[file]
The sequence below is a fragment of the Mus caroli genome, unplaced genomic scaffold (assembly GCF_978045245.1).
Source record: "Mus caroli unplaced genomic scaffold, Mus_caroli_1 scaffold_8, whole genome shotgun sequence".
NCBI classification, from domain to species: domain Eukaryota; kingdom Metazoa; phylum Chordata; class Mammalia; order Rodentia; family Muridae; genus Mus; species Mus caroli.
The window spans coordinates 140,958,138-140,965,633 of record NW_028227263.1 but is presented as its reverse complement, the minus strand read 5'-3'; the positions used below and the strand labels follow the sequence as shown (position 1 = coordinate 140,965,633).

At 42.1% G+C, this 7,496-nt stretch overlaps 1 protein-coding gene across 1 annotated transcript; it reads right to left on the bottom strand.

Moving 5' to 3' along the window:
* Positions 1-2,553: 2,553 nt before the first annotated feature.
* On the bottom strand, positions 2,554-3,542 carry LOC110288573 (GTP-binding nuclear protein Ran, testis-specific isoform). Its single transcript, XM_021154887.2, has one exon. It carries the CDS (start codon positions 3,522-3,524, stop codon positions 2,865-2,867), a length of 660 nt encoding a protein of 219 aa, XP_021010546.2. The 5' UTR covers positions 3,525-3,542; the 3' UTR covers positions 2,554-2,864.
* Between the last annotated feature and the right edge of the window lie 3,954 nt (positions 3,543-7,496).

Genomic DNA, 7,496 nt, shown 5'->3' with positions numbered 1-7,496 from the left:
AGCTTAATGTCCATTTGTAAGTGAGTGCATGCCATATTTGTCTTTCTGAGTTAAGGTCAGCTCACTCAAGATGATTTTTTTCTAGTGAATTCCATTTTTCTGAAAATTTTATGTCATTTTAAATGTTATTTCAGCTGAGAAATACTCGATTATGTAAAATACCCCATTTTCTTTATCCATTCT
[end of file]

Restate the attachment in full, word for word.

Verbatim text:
The sequence below is a fragment of the Mus caroli genome, unplaced genomic scaffold (assembly GCF_978045245.1).
Source record: "Mus caroli unplaced genomic scaffold, Mus_caroli_1 scaffold_8, whole genome shotgun sequence".
NCBI classification, from domain to species: domain Eukaryota; kingdom Metazoa; phylum Chordata; class Mammalia; order Rodentia; family Muridae; genus Mus; species Mus caroli.
The window spans coordinates 140,958,138-140,965,633 of record NW_028227263.1 but is presented as its reverse complement, the minus strand read 5'-3'; the positions used below and the strand labels follow the sequence as shown (position 1 = coordinate 140,965,633).

At 42.1% G+C, this 7,496-nt stretch overlaps 1 protein-coding gene across 1 annotated transcript; it reads right to left on the bottom strand.

Moving 5' to 3' along the window:
* Positions 1-2,553: 2,553 nt before the first annotated feature.
* On the bottom strand, positions 2,554-3,542 carry LOC110288573 (GTP-binding nuclear protein Ran, testis-specific isoform). Its single transcript, XM_021154887.2, has one exon. It carries the CDS (start codon positions 3,522-3,524, stop codon positions 2,865-2,867), a length of 660 nt encoding a protein of 219 aa, XP_021010546.2. The 5' UTR covers positions 3,525-3,542; the 3' UTR covers positions 2,554-2,864.
* Between the last annotated feature and the right edge of the window lie 3,954 nt (positions 3,543-7,496).

Genomic DNA, 7,496 nt, shown 5'->3' with positions numbered 1-7,496 from the left:
AGCTTAATGTCCATTTGTAAGTGAGTGCATGCCATATTTGTCTTTCTGAGTTAAGGTCAGCTCACTCAAGATGATTTTTTTCTAGTGAATTCCATTTTTCTGAAAATTTTATGTCATTTTAAATGTTATTTCAGCTGAGAAATACTCGATTATGTAAAATACCCCATTTTCTTTATCCATTCT